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Cisplatin questions


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I know a lot of you have posted that you or your loved one has received Cisplatin. It is one of the choices my husband is considering, the other one is Iressa.

He's not too thrilled about the Iressa. It's kind of hard to deal with diarrhea when you work a 10-hour day in a production area on machines that are so big that you have to climb under, over and inside of them to work on them, especially when the success of the drug is limited. He might still try it, but hasn't decided yet.

My main question is about the side effects and success of Cisplatin. The onc told us it one of the ones that is more prone to nausea, and of course, like all them, fatigue. He's not afraid of the fatigue, nausea, etc., because his second line chemo caused some of that, but he got through it just fine and still worked every day. The first line chemo was another story - what a nightmare.

I'm particularly interested in hearing from anyone who has received this chemo as a 3rd line chemo treatment. We're aware that by the time one gets to the 3rd line chemo, it gets tougher and tougher to slow down this devil-created disease.

Any thoughts? Thanks in advance.

Love to all,


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Hi Cary, and thank you for your response. Your name and face are new to me, but I see you have been a member for almost a year. That was very kind of you to reply to me.

I have seen both of those links already because I have been searching this board for a couple of days to get others' personal experience with the drug, especially as a third-line chemo.

I think the members here would really like for us to try to keep these kinds of questions on this thread because the General thread gets so large. Also, if we keep medical and treatment questions on one forum, it's much easier for people like me to find the information we want. :)

Once again, thank you for finding and posting those links for me.

God bless you,


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I had cisplatin as a first line chemo. Found that if I took the anti-nausea meds for about 3 days whether I felt I needed them or not, things went a lot better.

My treatments were on Thursday--sometimes I worked on Friday, and then by the time I didn't feel well, which was Saturday, I was off and could rest on Sat and Sun. Felt better again by Monday.

I didn't really have any horrid side effects like I expected from chemo. It wasn't pleasant, but I still functioned, and no one would have known from looking at me.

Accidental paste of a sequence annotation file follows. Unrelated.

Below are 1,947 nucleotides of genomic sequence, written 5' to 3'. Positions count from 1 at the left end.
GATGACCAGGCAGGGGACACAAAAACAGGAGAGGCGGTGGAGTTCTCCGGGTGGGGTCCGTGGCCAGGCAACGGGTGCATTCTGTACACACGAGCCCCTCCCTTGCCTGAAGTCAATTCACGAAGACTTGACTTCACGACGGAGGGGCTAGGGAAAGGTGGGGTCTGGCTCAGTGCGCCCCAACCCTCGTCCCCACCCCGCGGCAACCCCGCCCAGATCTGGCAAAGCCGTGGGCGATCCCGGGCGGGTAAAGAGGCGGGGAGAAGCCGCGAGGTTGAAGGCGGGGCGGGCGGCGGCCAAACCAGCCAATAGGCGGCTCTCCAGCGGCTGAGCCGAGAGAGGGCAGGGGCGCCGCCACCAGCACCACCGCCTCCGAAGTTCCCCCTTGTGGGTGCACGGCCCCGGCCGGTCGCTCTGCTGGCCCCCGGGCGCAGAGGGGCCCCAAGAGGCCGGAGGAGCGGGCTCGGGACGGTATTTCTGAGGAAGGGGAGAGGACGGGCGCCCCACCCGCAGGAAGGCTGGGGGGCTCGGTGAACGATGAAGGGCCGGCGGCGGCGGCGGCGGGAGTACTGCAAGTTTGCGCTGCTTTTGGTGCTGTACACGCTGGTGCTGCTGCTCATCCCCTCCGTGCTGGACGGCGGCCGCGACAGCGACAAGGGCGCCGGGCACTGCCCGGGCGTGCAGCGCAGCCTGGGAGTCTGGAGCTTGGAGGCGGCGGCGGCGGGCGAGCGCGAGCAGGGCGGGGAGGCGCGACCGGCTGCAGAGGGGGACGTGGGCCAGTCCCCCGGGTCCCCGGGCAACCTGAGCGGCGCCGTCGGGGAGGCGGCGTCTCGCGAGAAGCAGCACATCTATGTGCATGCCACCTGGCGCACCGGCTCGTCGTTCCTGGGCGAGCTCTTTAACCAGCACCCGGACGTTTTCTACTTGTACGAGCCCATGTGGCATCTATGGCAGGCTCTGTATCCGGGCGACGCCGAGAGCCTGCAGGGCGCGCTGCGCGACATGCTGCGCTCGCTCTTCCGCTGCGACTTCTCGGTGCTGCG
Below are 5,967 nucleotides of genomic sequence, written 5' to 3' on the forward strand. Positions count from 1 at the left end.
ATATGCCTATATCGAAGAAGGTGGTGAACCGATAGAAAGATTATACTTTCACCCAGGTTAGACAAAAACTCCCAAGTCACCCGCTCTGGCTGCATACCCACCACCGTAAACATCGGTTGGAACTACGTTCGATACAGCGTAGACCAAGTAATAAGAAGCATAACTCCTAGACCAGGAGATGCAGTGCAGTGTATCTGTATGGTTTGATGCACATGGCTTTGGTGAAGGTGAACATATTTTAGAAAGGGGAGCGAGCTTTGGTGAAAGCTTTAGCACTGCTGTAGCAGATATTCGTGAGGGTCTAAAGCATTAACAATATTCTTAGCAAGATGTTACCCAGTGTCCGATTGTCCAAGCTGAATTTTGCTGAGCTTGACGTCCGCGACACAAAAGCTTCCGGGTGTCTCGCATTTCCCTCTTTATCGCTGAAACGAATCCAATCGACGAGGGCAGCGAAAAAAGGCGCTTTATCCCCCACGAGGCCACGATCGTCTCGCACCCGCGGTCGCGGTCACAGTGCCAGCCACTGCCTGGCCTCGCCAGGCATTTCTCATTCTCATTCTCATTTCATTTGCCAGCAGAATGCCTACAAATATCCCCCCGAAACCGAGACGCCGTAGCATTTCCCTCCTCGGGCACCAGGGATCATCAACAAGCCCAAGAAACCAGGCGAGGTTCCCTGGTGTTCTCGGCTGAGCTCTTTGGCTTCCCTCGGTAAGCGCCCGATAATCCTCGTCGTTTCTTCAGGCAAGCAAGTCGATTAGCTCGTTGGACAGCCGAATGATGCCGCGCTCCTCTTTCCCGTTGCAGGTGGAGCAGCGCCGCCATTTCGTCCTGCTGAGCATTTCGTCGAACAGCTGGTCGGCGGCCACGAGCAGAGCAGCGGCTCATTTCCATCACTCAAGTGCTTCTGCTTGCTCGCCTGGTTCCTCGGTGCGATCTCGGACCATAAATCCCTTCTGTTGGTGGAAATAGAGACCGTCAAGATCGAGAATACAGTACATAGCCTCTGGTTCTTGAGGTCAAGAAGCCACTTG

Good Luck and I hope this helps.

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My onc opted to put me on carboplatin instead of cisplatin because he said cisplatin can be harder on the kidneys. I offer that info up...because I haven't seen anyone else mention it yet...and perhaps it's something you want to ask the doctor about.

Best wishes....I know these must be tough decisions.

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Yes, cisplatin is hard on the kidneys--you have to really push the fluids and they will give you IV hydration as well.

In my experience, they tested BUN and creatine levels every time before the chemo and nothing changed, so I did ok, but I also took bottled water with me to chemo and drank it like crazy.

I was running off to the bathroom constantly while I was getting chemo, but they thought that was great.

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As Addie said carboplatin is supposed to have fewer side effects than cisplatin.

Cisplatin can also cause neuropathy and ear problems. Maryann mentioned that she took ethyol and thought it help prevent ear (hearing) problems.

Has the doctor discussed other clinical trials with your husband? There probably are alot more options than just cisplatin or iressa.

Also I thought it was common practice to take care of the brain mets before proceeding with chemo. Most chemo won't cross the blood-brain barrier.

There is a drug called Temador (Temozolomide) that might help with the brain mets. Ginny's husband is taking this

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He had carboplatin with the taxotere the first time, and he had ear problems and neuropathy with that combination, but I don't know which one caused the problems. His hearing is ok now. If he decides to get the Cisplatin, I will ask about ethyol.

You are correct about treating the brain mets and the barrier. Before anything else was done, he immediately got WBR because that is where he was symptomatic. Then he got the taxotere & neuropathy at the same time the lung was radiated, then he got the Novalis to each individual brain tumor, the he got gemzar/navelbine. When we go back, I will also ask about Temador and clinical trials.

Thank you, John. You always provide such useful information.


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Hey Cary....

Sorry for temporarily hijacking this post but its about time you posted a pic after 18 months!! :roll:

I think you need to post you and your dad's story up in "My Story" so that new posters can see what you have done for him and others by your tenacity and endless research.....

Your contribution to his health and behind the scenes help to others is nothing short of remarkable...

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